Today a sweet blackbird was serenading me as I was hanging my clothes out on this warm, sunny, (rare) wind-less day.Â I was enjoying the music, the sunshine and enjoyed watching the clothes hanging on the line and started to think (a dangerous hobby, as my husband claims) about other times of hanging out clothes.
When I was young (many, many years ago), diapers were made of cloth, not plastic and paper.Â At that time, it was a daily chore to wash them for reuse (youngsters, diapers CAN be reused, not thrown away!).
I had two daughters that were both in diapers so my daily chore was doubled.Â As you know, diapers can become stained with the â€œstuffâ€ that comes out of even the cutest little one, and itâ€™s hard to get that brown stain out of white material.
We lived, at that time, in Australia, where dryers were a luxury, not a necessity; so everyone hung their clothes outside unless it was raining (not much snow where we lived).Â When it rained, you could either use a drying closet (a metal box with racks in it and an electric heater on the bottom to help dry the clothes faster) or you could use a clothes rack in the house.Â We had a gas fireplace to heat the house so we hung our clothes near that to assist the speed of drying in the rain.
Women prided themselves on their white whites when hanging clothes on the line. And I was no exception.Â I wanted to be proud of my whites but was struggling with those stained diapers.
Now, on a side note, the Australian women used terry cloth for diapers (called â€œnapkinsâ€ or â€œnappiesâ€ there).Â When I first saw a baby â€“ a newborn, yet, wrapped in a huge terrycloth nappie, I thought the mother had run out of diapers and was using a dishtowel as a substitute.Â I had brought a lot of diapers with me when we moved to Australia, as I had one child at that time and was hoping to have a second one while there.Â However, the diapers started wearing out and I was desperate for more.Â But I refused to put my child in â€œdishtowels,â€ no matter what the general public thought about them!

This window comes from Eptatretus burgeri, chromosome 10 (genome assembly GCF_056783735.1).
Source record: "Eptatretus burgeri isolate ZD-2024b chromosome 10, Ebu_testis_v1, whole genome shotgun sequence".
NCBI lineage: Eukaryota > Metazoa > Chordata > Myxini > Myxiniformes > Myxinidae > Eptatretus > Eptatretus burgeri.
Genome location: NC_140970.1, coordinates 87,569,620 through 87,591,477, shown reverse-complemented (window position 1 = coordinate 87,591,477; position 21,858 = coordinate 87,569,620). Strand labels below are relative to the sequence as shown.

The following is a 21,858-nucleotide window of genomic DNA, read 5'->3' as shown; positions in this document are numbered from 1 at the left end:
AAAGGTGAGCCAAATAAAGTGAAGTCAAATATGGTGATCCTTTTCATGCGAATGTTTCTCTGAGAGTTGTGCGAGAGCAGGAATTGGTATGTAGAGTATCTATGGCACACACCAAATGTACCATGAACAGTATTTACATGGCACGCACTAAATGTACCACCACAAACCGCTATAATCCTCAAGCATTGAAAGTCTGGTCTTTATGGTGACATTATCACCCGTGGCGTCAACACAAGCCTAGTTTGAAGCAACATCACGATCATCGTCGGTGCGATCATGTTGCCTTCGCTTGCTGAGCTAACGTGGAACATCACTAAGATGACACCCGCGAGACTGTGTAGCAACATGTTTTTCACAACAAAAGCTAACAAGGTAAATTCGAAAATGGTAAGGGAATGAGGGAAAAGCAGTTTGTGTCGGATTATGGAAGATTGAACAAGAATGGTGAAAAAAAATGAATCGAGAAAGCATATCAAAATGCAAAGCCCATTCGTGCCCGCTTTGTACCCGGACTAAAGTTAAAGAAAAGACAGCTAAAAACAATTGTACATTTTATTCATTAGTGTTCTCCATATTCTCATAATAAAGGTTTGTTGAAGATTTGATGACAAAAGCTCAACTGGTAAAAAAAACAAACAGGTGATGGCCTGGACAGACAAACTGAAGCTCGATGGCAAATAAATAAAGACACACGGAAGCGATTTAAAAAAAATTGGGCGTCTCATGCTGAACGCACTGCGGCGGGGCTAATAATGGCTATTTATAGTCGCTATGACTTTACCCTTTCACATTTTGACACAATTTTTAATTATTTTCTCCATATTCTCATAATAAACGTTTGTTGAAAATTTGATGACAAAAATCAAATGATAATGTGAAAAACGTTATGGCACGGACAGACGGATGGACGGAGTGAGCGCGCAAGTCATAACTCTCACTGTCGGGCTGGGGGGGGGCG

The diapers in the US were of nice soft cotton but I couldnâ€™t find anything similar in Australia.Â I considered having my mother send some â€œrealâ€ diapers from home but they would have cost too much in shipping to be worthwhile.Â So I found some nice heavy white flannel material, cut and hemmed it to diaper size and was happy as a clam.Â These (and replacements along the way) made great diapers (although I finally learned to call them â€œnappiesâ€) for my two girls.
But still, I needed to find a way to get them WHITE.Â When we first moved to Australia, we purchased a used washing machine that had the agitator in one small tub that would hold up to one sheet and the spinner in the other tub.Â I would wash a load of white clothes, move them to the spinner and spin them out, put them into a laundry tub and wash a load of dark clothes with the same water, spin THEM out and put THEM into a tub.Â Then I would change the wash water and rinse the whites, spin them out and hang them up; put the colored in and rinse them, spin them out and hang THEM up.Â If I had heavier, dirtier clothes, I would use the rinse water for them and perhaps wash them twice.Â It worked well but as I got heavier into pregnancy, it became harder for me to do the moving from tub to tub, especially with the dripping wet clothes that had to be spun out.
We saved our money and paid over three hundred dollars (!!) for a semi-automatic washer â€“ the automatic ones that were very, very luxurious were over twice that price.
We put the semi-automatic washer in the bathroom.Â (Another side note â€“ the bathroom had only a sink and bathtub and separate shower; the toilet, the â€œlooâ€ â€“ â€œwater closetâ€ â€œwcâ€ was in a separate room!)Â The machine was the size of most automatic washers we have today.Â We ran cold water into the tub of the washer with a hose from the sink.Â I put the clothes and soap in and set the time for agitating up to an hour at a time.Â It had a suds-saving / water-saving ability so the soapy out-going water would be spun out into the bathtub to be saved for the next load of clothes.Â The rinse water could be put in and the clothes could be spun dry for hanging out.Â The soapy water could then be sucked back into the machine and reused for the next batch of clothes.
The machine also had a heater so you could heat the water before agitating, if you wanted warm or hot water for washing.
My plan for those stained diapers, then, was simple.Â A pre-soak of cold water, bleach and soap, a bit of agitation, then heat added.Â The diapers could cook / boil for up to an hour, depending on how long I felt they needed it.Â Then that was spun out and I re-washed them with warm / hot water and soap and rinsed with cold water.
The diapers sparkled in the sunshine!Â I had, indeed, the whitest diapers on the block!
Well, to be truly honest, they were the ONLY diapers on the block!Â My neighbors had either grown children or no children.Â But *I* was proud of them, to be sure!